Valentines – A ‘How To’

For Valentines Day I made Amber this box. It’s made of hard maple, with the top quilting pattern made of purple heart, maple and walnut. The finish is just wipe on poly. And actually, I’ve sequestered it away back into the shop for a few more coats.

Here are some pictures from me making it. I wanted to go over some of steps because, honestly, anyone with table saw, some glue, and a few pieces of wood could make a very similar box.

You can make this.  Or at least try, which means you get to justify buying a table saw.  Worst case scenario you end up with a table saw – that’s pretty cool.

Anyway. Find a board at least four inches wide, half an inch thick and 40″ long.

After getting your board square, planed to uniform thickness, and sanded – rip pieces for the bottom (actual box) and top. I think in this case the bottom is 2.5″ and the top is 3/4″.   If it’s 40 inches long you have plenty of room for a few goof ups when you are cutting the angles.  At this point label each piece with which side is the outside and inside.

The little scoops around the edges of the top and box were done on the router table.  If you really did only have a table saw, these could be a simple angled cut – whatever angle you want, just something to break the edge and make it more visually appealing (You could also go buy or make a router table at this point).  Do this next with the top, then bottom piece.  It’s easier to do this before you cut it into sections.

Then you’ll need to cut out the ledge.   Try this on some scrap first. But when you get it right the profile of your two boards together should look something like this.

Then you cut a groove for your box bottom and box top.  Test fit this with the material you’ll be using for the top and bottom.
Now comes the fun part.  You’ll set your saw to cut at 22.5 degrees, and cut pieces off your stock that are 2 1/2″ long on the box ‘outside’ side. You’ll need 8 of these.  Set the distance with a stop block on your table saw fence so each piece is the same length. Since you’re working with an odd angle, it’s a good idea to make sure it’s right by making a few test octagons first.
Number the pieces as you work, so when you assemble them the grain can line up as best as possible.

You can use painters tape to hold them together for a test fit. Just lay the pieces out on the tape and roll up your octagon.

Ok, that really wasn’t the fun part.  The fun part is making the top. At least, it’s certainly the part people will notice more.

Cut strips of wood 3/4 of an inch wide.  The thickness should be the thickness of that groove you cut into the lid piece.  You’ll need to make a jig for your miter gauge since 1.) holding these little diamond (::ahem::  rhombus) shapes with your fingers while your table saw blade is spinning is a bad idea and 2.) you could draw lines to follow with your blade all day long and you won’t get a pile of uniform pieces to fit together.

The miter gauge is set to 45 degrees. The jig is just two pieces of plywood screwed together at 90 degrees.  Make sure the back piece is a few inches taller than you’ll be cutting – otherwise you’ll just cut the useful part off your jig. Countersunk holes in the back and bolts attach it to the miter gauge. Cut a thinner plywood (1/8) at a 45 degree angle.  This attaches to the jig to the right of the blade.  Since we want our rhombus shapes to be 3/4″ on each side, this thin plywood needs to be 3/4″ from the kerf (that’s the slot your table saw blade cut into you jig).  Now you can cut these pieces out all day – although before you do, you should cut out enough pieces to try and make sure they all fit a full 180 degrees around.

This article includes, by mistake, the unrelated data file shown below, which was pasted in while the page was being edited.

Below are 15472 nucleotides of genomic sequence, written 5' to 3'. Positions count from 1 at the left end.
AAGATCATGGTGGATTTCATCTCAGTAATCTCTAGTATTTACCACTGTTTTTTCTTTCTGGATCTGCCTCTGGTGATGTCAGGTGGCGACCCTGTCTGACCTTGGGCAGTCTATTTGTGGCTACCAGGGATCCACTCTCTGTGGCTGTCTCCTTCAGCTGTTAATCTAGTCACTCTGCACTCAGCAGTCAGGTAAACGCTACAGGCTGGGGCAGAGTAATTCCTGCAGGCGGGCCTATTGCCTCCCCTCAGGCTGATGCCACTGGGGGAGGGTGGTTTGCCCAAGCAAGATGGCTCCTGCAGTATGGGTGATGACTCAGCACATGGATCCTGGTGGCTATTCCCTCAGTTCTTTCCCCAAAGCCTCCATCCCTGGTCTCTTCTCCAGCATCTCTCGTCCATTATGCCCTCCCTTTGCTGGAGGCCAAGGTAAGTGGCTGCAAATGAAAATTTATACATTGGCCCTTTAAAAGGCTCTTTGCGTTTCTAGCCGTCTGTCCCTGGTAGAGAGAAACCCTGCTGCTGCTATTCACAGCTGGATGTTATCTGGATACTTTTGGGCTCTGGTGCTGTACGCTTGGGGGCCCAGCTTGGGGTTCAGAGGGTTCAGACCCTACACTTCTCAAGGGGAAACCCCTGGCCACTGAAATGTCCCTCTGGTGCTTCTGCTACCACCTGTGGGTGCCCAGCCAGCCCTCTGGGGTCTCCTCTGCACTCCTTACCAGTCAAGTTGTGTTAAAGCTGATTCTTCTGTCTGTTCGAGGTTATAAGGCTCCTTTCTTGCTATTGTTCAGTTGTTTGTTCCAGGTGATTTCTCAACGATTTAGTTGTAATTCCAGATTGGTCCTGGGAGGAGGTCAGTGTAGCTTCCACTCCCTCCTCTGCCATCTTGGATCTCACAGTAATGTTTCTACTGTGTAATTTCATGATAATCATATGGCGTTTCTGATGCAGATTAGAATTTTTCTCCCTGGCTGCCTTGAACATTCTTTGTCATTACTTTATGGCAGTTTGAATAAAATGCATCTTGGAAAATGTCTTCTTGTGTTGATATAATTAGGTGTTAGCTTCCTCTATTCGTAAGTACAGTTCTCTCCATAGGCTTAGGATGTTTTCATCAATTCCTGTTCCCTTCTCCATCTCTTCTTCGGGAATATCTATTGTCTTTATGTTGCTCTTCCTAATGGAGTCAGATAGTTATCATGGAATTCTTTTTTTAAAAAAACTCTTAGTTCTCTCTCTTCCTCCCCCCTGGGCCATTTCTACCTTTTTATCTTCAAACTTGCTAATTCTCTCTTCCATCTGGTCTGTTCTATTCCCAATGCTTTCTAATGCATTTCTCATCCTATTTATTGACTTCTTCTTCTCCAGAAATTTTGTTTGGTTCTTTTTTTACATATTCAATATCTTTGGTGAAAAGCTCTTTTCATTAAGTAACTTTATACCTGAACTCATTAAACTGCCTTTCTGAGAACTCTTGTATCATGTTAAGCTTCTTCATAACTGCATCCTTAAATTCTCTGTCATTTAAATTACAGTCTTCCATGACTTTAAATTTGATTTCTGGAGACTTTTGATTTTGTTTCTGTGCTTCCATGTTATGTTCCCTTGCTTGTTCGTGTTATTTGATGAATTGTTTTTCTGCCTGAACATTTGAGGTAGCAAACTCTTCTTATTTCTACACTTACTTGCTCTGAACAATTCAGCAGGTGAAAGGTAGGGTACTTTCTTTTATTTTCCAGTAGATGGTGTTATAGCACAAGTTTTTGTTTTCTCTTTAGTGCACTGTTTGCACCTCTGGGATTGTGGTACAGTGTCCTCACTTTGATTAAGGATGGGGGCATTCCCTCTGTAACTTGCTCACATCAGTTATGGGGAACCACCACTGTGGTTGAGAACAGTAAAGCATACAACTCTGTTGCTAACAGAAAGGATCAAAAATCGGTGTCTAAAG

After you cut out these pieces you can start gluing them together. You can glue them to some sort of backer board (be sure the total thickness fits in that groove you made!) or you can glue them just to each other.  The glue I use is Titebond III, and it works well.  I decided to just glue them edge to edge – it isn’t a large surface that’ll hold any weight or anything, and this way you see the design on the inside of the lid too.

Lay down wax paper on a flat surface, then nail down some straight stock. You want to form two 90 degree angles here.  The wax paper keeps it from gluing to your table as you just add glue to the rhombus edges and squeeze them into that 90 degree corner.  You’ll make up four of these pieces, letting each 90degree section dry overnight.

Those are all the pictures I have.  Never mind you can’t make it.  You should just buy some roses or something instead…

No! After all of that it’s easy. Glue together your 4 panels you made into one larger sheet.  Let it dry over night before you sand sand sand, and then you can use a card scraper before the finish.

Cut the octagon shaped panel for the bottom first. You want to get it right before you start cutting your neat quilting design and mess it up!  You can trace your octagon shape of the box onto the panel, then subtract from those lines the distance from the outside of you box to the start of the groove. That makes sense right? Trial and error.  But like I said, get rid of all the error before you start cutting away at your quilted top!  Once the bottom panel fits in the octagon right, just trace this onto the top panel and cut away.

Add glue, roll it up, tape it up, wait – sand, sand,  sand and finish.


2 Comments on “Valentines – A ‘How To’”

  1. rad ~ but how about i just buy one from you??? i don’t trust myself with a table saw…and neither should anybody else.

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